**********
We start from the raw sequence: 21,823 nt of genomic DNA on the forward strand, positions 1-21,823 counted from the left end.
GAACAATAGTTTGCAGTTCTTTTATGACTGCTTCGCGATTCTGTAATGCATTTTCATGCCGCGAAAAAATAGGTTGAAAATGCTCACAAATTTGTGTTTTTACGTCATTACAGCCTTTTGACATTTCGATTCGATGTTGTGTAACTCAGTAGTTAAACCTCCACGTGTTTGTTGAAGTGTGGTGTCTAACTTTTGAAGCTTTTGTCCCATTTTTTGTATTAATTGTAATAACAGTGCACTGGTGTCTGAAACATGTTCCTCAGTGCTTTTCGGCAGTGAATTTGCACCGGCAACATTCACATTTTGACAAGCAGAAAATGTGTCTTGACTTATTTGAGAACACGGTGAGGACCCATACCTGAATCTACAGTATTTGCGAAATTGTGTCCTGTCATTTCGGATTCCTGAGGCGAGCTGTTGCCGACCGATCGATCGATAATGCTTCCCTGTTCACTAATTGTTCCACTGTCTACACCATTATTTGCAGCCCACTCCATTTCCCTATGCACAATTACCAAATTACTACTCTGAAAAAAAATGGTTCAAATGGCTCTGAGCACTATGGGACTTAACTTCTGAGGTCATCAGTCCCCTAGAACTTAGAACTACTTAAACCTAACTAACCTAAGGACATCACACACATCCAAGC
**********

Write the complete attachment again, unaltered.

We start from the raw sequence: 21,823 nt of genomic DNA on the forward strand, positions 1-21,823 counted from the left end.
GAACAATAGTTTGCAGTTCTTTTATGACTGCTTCGCGATTCTGTAATGCATTTTCATGCCGCGAAAAAATAGGTTGAAAATGCTCACAAATTTGTGTTTTTACGTCATTACAGCCTTTTGACATTTCGATTCGATGTTGTGTAACTCAGTAGTTAAACCTCCACGTGTTTGTTGAAGTGTGGTGTCTAACTTTTGAAGCTTTTGTCCCATTTTTTGTATTAATTGTAATAACAGTGCACTGGTGTCTGAAACATGTTCCTCAGTGCTTTTCGGCAGTGAATTTGCACCGGCAACATTCACATTTTGACAAGCAGAAAATGTGTCTTGACTTATTTGAGAACACGGTGAGGACCCATACCTGAATCTACAGTATTTGCGAAATTGTGTCCTGTCATTTCGGATTCCTGAGGCGAGCTGTTGCCGACCGATCGATCGATAATGCTTCCCTGTTCACTAATTGTTCCACTGTCTACACCATTATTTGCAGCCCACTCCATTTCCCTATGCACAATTACCAAATTACTACTCTGAAAAAAAATGGTTCAAATGGCTCTGAGCACTATGGGACTTAACTTCTGAGGTCATCAGTCCCCTAGAACTTAGAACTACTTAAACCTAACTAACCTAAGGACATCACACACATCCAAGC